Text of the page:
Pages

Sunday, August 13, 2017

Review: Donabe by Naoko Takei Moore & Kyle Connaughton



Title: Donabe: Classic and Modern Japanese Clay Pot Cooking
Author: Naoko Takei Moore & Kyle Connaughton
Format: egalley
Pub. Date: October 27th 2015
Source: Netgalley/Ten Speed Press


Book Description:



A beautiful and lavishly photographed cookbook focused on authentic Japanese clay-pot cooking, showcasing beloved recipes and updates on classics, with background on the origins and history of donabe.

Japanese clay pot (donabe) cooking has been refined over centuries into a versatile and simple method for preparing both dramatic and comforting one-pot meals. In Donabe, Tokyo native and cooking school instructor Naoko Takei Moore and chef Kyle Connaughton offer inspiring Japanese home-style recipes such as Sizzling Tofu and Mushrooms in Miso Sauce and Dashi-Rich Shabu-Shabu, as well as California-inspired dishes including Steam-Fried Black Cod with Crisp Potatoes, Leeks, and Walnut-Nori Pesto or Smoked Duck Breast with Creamy Wasabi–Green Onion Dipping Sauce. All are rich in flavor, simple to prepare, and perfect for a communal dining experience with family and friends. Donabe also features recipes from luminary chefs such as David Kinch, Namae Shinobu, and Cortney Burns and Nick Balla, all of whom use donabe in their own kitchens. Collectible, beautiful, and functional, donabe can easily be an essential part of your cooking repetory.






Review:


★★★★★

So real talk, this the best cookbook that I've read in a long time. I got this book because I love Japanese food, but I've never cooked it myself. This book made me want to, immediately.

The recipes are divided by technique/type of pot. There's an intro, a section of how to use the pots, how it's made, there's a section for planning menus, one for sauces and stocks. And at the end, there's a glossary and resources.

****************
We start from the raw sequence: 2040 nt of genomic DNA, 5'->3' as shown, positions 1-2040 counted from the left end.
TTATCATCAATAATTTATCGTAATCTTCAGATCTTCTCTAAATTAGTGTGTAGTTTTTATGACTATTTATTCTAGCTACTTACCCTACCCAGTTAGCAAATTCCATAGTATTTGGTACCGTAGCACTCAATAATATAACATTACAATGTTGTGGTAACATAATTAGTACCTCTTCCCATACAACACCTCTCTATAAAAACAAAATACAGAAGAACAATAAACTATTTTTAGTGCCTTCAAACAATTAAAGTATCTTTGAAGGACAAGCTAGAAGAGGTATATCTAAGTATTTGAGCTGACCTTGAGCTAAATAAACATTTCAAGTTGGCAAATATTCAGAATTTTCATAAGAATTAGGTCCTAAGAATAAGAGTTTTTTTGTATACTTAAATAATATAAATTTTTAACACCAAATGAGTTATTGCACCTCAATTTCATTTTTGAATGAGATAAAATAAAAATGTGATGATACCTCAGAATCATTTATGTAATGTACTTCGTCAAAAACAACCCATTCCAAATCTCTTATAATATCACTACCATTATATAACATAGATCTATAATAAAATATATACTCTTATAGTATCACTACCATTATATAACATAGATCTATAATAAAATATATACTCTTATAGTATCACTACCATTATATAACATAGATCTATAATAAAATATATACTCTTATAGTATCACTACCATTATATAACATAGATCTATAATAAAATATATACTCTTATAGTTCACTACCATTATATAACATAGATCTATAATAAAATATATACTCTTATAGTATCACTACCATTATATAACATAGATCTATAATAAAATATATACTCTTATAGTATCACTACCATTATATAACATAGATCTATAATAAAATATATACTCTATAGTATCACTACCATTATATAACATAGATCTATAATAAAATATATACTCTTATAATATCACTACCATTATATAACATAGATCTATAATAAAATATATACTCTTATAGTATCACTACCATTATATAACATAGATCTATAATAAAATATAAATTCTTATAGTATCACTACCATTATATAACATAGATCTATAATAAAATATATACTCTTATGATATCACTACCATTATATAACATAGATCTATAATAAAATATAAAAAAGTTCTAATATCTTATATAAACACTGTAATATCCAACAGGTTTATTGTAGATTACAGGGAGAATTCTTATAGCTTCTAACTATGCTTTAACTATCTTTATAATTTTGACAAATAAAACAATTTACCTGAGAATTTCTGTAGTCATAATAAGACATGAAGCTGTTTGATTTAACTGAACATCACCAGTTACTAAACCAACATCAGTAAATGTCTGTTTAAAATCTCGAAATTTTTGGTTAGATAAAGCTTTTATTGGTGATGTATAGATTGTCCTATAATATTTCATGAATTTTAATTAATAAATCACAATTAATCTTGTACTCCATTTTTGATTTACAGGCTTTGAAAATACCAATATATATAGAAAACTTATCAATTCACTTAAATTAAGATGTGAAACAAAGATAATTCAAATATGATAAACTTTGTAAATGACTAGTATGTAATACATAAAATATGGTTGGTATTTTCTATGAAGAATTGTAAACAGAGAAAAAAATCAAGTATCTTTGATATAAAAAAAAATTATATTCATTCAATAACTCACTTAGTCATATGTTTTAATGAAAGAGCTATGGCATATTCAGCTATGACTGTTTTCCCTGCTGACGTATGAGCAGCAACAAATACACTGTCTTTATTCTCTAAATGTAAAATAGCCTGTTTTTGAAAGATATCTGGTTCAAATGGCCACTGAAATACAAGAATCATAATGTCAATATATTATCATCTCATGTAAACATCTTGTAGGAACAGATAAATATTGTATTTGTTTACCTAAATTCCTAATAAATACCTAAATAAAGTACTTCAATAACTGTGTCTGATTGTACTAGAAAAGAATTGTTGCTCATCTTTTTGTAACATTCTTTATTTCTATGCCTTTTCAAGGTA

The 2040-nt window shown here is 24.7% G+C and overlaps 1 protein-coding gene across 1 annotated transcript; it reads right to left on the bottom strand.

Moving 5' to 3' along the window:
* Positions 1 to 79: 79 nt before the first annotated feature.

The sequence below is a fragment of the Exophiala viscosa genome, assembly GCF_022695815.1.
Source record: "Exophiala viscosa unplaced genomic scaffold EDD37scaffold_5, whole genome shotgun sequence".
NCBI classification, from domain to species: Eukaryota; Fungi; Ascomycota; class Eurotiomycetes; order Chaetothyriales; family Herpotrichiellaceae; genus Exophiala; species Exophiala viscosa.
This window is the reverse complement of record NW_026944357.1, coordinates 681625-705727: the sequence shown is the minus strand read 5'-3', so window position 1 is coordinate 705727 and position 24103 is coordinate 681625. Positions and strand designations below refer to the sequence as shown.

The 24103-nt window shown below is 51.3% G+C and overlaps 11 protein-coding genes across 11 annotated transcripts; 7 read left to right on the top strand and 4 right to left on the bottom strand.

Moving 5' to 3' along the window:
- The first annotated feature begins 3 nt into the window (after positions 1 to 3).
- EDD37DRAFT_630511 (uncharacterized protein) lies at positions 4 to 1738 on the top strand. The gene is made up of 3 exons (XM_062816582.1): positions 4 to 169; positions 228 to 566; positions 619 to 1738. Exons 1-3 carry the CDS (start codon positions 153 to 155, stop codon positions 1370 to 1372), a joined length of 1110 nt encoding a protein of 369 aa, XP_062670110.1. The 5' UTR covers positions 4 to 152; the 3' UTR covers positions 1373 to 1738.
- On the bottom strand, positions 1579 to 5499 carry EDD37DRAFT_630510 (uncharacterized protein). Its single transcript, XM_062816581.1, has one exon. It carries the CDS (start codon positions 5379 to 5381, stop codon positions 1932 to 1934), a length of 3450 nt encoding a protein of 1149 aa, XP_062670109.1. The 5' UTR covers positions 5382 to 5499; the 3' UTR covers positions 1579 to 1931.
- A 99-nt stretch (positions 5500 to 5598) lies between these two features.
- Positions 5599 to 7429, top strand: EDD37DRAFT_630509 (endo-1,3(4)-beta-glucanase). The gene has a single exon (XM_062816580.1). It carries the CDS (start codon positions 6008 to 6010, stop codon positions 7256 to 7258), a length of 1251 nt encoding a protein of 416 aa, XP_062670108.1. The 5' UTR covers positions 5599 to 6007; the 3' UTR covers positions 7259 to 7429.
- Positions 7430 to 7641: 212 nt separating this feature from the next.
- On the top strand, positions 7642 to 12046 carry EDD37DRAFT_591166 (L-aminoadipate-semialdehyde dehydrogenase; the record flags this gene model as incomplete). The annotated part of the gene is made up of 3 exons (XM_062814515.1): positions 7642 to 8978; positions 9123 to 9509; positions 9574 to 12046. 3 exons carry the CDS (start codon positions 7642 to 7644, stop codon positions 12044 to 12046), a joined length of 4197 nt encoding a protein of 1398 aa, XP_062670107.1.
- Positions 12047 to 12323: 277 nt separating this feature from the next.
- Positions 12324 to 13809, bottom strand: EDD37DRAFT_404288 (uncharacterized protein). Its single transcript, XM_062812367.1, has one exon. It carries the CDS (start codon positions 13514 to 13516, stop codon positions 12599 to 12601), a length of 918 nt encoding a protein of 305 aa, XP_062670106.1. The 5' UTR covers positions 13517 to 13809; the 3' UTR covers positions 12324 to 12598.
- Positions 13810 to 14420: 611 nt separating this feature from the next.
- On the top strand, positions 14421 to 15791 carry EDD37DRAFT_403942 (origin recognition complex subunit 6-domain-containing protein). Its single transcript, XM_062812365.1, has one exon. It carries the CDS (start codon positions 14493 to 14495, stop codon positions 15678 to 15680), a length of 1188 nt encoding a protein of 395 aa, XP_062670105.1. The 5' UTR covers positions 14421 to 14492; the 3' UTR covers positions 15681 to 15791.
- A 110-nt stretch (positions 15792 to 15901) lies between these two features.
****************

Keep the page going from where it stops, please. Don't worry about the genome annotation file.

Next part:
The photography is absolutely stunning. It's like an art book. Everything looks professional and delicious and like I want it. And I think that's what the photos of a cookbook should do.

It seems to be middle of the road, difficulty-wise. It's not super easy, 101 level stuff, but there's nothing here that looks like only an Iron Chef can prepare it. It seems both approachable and elegant at once.

The recipes are well written, with plenty of tips on cooking and technique catered to each dish. Each recipe includes how many people it'll serve, the courses, and what equipment you'll need to make it. There's also personal stories that make this seem like a book from the heart, as well as history about the dishes.

I like that they tell you "if you don't like it, change it". It encourages personal twists and substitutions, which sets a relaxed tone that follows throughout the book. A lot of the recipes, because of this, are vegetarian friendly or easily adaptable.

The things that jumped off the page by being super delicious sounding include Smoked Duck Breast with Creamy Wasabi-Green Onion Dipping Sauce, Fried Scales-On Tilefish with Winter Melon Tagliatelle, and Green Tea Rice Balls.

I highly recommend this if you love to cook, love Japanese food, or even if you just like to flip through cookbooks for the pictures. It's worth it.

0 comments:

Post a Comment